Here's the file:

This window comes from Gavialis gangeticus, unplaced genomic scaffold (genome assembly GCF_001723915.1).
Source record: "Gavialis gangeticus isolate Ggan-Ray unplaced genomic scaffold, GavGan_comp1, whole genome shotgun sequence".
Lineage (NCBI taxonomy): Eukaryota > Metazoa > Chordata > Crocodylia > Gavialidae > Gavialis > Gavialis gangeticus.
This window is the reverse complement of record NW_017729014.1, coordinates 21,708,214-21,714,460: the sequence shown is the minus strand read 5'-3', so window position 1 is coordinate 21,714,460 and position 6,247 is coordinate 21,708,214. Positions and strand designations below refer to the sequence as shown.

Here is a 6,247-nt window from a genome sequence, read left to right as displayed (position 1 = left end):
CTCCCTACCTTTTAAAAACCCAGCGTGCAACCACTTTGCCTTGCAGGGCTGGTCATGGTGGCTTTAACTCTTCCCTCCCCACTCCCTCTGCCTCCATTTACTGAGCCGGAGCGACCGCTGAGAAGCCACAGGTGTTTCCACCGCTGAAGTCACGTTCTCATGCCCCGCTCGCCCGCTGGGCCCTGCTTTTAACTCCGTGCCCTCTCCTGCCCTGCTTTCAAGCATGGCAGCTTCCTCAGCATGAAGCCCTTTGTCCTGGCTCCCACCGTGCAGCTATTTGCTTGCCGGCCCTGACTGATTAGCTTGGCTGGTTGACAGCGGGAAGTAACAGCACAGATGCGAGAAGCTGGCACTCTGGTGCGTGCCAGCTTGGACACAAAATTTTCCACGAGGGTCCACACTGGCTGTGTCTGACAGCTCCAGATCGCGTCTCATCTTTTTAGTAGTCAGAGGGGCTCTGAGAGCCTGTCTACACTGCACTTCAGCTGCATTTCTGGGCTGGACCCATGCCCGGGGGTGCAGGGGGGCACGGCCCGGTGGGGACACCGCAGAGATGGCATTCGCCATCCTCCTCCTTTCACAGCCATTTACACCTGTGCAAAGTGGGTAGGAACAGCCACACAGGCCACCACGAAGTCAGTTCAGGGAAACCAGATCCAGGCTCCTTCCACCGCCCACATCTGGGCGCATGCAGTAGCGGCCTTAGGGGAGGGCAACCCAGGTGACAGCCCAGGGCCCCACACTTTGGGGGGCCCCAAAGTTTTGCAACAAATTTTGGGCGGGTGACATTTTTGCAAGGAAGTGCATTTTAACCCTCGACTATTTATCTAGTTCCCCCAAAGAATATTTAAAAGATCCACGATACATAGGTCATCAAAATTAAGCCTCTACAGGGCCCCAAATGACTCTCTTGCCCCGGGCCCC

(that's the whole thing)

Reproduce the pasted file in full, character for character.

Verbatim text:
This window comes from Gavialis gangeticus, unplaced genomic scaffold (genome assembly GCF_001723915.1).
Source record: "Gavialis gangeticus isolate Ggan-Ray unplaced genomic scaffold, GavGan_comp1, whole genome shotgun sequence".
Lineage (NCBI taxonomy): Eukaryota > Metazoa > Chordata > Crocodylia > Gavialidae > Gavialis > Gavialis gangeticus.
This window is the reverse complement of record NW_017729014.1, coordinates 21,708,214-21,714,460: the sequence shown is the minus strand read 5'-3', so window position 1 is coordinate 21,714,460 and position 6,247 is coordinate 21,708,214. Positions and strand designations below refer to the sequence as shown.

Here is a 6,247-nt window from a genome sequence, read left to right as displayed (position 1 = left end):
CTCCCTACCTTTTAAAAACCCAGCGTGCAACCACTTTGCCTTGCAGGGCTGGTCATGGTGGCTTTAACTCTTCCCTCCCCACTCCCTCTGCCTCCATTTACTGAGCCGGAGCGACCGCTGAGAAGCCACAGGTGTTTCCACCGCTGAAGTCACGTTCTCATGCCCCGCTCGCCCGCTGGGCCCTGCTTTTAACTCCGTGCCCTCTCCTGCCCTGCTTTCAAGCATGGCAGCTTCCTCAGCATGAAGCCCTTTGTCCTGGCTCCCACCGTGCAGCTATTTGCTTGCCGGCCCTGACTGATTAGCTTGGCTGGTTGACAGCGGGAAGTAACAGCACAGATGCGAGAAGCTGGCACTCTGGTGCGTGCCAGCTTGGACACAAAATTTTCCACGAGGGTCCACACTGGCTGTGTCTGACAGCTCCAGATCGCGTCTCATCTTTTTAGTAGTCAGAGGGGCTCTGAGAGCCTGTCTACACTGCACTTCAGCTGCATTTCTGGGCTGGACCCATGCCCGGGGGTGCAGGGGGGCACGGCCCGGTGGGGACACCGCAGAGATGGCATTCGCCATCCTCCTCCTTTCACAGCCATTTACACCTGTGCAAAGTGGGTAGGAACAGCCACACAGGCCACCACGAAGTCAGTTCAGGGAAACCAGATCCAGGCTCCTTCCACCGCCCACATCTGGGCGCATGCAGTAGCGGCCTTAGGGGAGGGCAACCCAGGTGACAGCCCAGGGCCCCACACTTTGGGGGGCCCCAAAGTTTTGCAACAAATTTTGGGCGGGTGACATTTTTGCAAGGAAGTGCATTTTAACCCTCGACTATTTATCTAGTTCCCCCAAAGAATATTTAAAAGATCCACGATACATAGGTCATCAAAATTAAGCCTCTACAGGGCCCCAAATGACTCTCTTGCCCCGGGCCCC